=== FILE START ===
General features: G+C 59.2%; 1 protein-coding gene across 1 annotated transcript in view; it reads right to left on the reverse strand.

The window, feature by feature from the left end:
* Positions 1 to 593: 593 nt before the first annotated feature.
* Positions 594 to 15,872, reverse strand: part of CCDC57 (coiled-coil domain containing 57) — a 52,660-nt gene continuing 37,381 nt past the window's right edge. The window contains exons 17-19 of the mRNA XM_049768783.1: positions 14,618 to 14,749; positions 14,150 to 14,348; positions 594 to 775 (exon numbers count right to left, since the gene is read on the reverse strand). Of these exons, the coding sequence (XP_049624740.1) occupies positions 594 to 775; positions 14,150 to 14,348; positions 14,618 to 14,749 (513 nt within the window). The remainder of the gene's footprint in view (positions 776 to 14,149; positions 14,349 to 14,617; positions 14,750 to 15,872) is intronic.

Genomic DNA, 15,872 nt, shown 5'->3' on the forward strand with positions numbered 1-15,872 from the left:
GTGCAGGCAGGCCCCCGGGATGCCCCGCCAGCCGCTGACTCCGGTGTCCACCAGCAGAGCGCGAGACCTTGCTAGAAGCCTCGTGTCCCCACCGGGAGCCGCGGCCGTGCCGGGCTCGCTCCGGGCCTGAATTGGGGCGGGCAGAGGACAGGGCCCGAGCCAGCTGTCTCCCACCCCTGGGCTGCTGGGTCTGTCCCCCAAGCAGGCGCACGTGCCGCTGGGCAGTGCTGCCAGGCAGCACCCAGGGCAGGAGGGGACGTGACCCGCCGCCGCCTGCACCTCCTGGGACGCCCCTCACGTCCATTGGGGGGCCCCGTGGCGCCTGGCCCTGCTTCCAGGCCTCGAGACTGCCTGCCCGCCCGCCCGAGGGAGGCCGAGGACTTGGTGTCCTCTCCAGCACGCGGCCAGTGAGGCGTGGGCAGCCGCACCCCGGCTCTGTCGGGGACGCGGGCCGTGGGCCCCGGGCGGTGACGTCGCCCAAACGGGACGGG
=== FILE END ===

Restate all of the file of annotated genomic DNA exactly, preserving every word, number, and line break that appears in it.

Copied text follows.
General features: G+C 59.2%; 1 protein-coding gene across 1 annotated transcript in view; it reads right to left on the reverse strand.

The window, feature by feature from the left end:
* Positions 1 to 593: 593 nt before the first annotated feature.
* Positions 594 to 15,872, reverse strand: part of CCDC57 (coiled-coil domain containing 57) — a 52,660-nt gene continuing 37,381 nt past the window's right edge. The window contains exons 17-19 of the mRNA XM_049768783.1: positions 14,618 to 14,749; positions 14,150 to 14,348; positions 594 to 775 (exon numbers count right to left, since the gene is read on the reverse strand). Of these exons, the coding sequence (XP_049624740.1) occupies positions 594 to 775; positions 14,150 to 14,348; positions 14,618 to 14,749 (513 nt within the window). The remainder of the gene's footprint in view (positions 776 to 14,149; positions 14,349 to 14,617; positions 14,750 to 15,872) is intronic.

Genomic DNA, 15,872 nt, shown 5'->3' on the forward strand with positions numbered 1-15,872 from the left:
GTGCAGGCAGGCCCCCGGGATGCCCCGCCAGCCGCTGACTCCGGTGTCCACCAGCAGAGCGCGAGACCTTGCTAGAAGCCTCGTGTCCCCACCGGGAGCCGCGGCCGTGCCGGGCTCGCTCCGGGCCTGAATTGGGGCGGGCAGAGGACAGGGCCCGAGCCAGCTGTCTCCCACCCCTGGGCTGCTGGGTCTGTCCCCCAAGCAGGCGCACGTGCCGCTGGGCAGTGCTGCCAGGCAGCACCCAGGGCAGGAGGGGACGTGACCCGCCGCCGCCTGCACCTCCTGGGACGCCCCTCACGTCCATTGGGGGGCCCCGTGGCGCCTGGCCCTGCTTCCAGGCCTCGAGACTGCCTGCCCGCCCGCCCGAGGGAGGCCGAGGACTTGGTGTCCTCTCCAGCACGCGGCCAGTGAGGCGTGGGCAGCCGCACCCCGGCTCTGTCGGGGACGCGGGCCGTGGGCCCCGGGCGGTGACGTCGCCCAAACGGGACGGG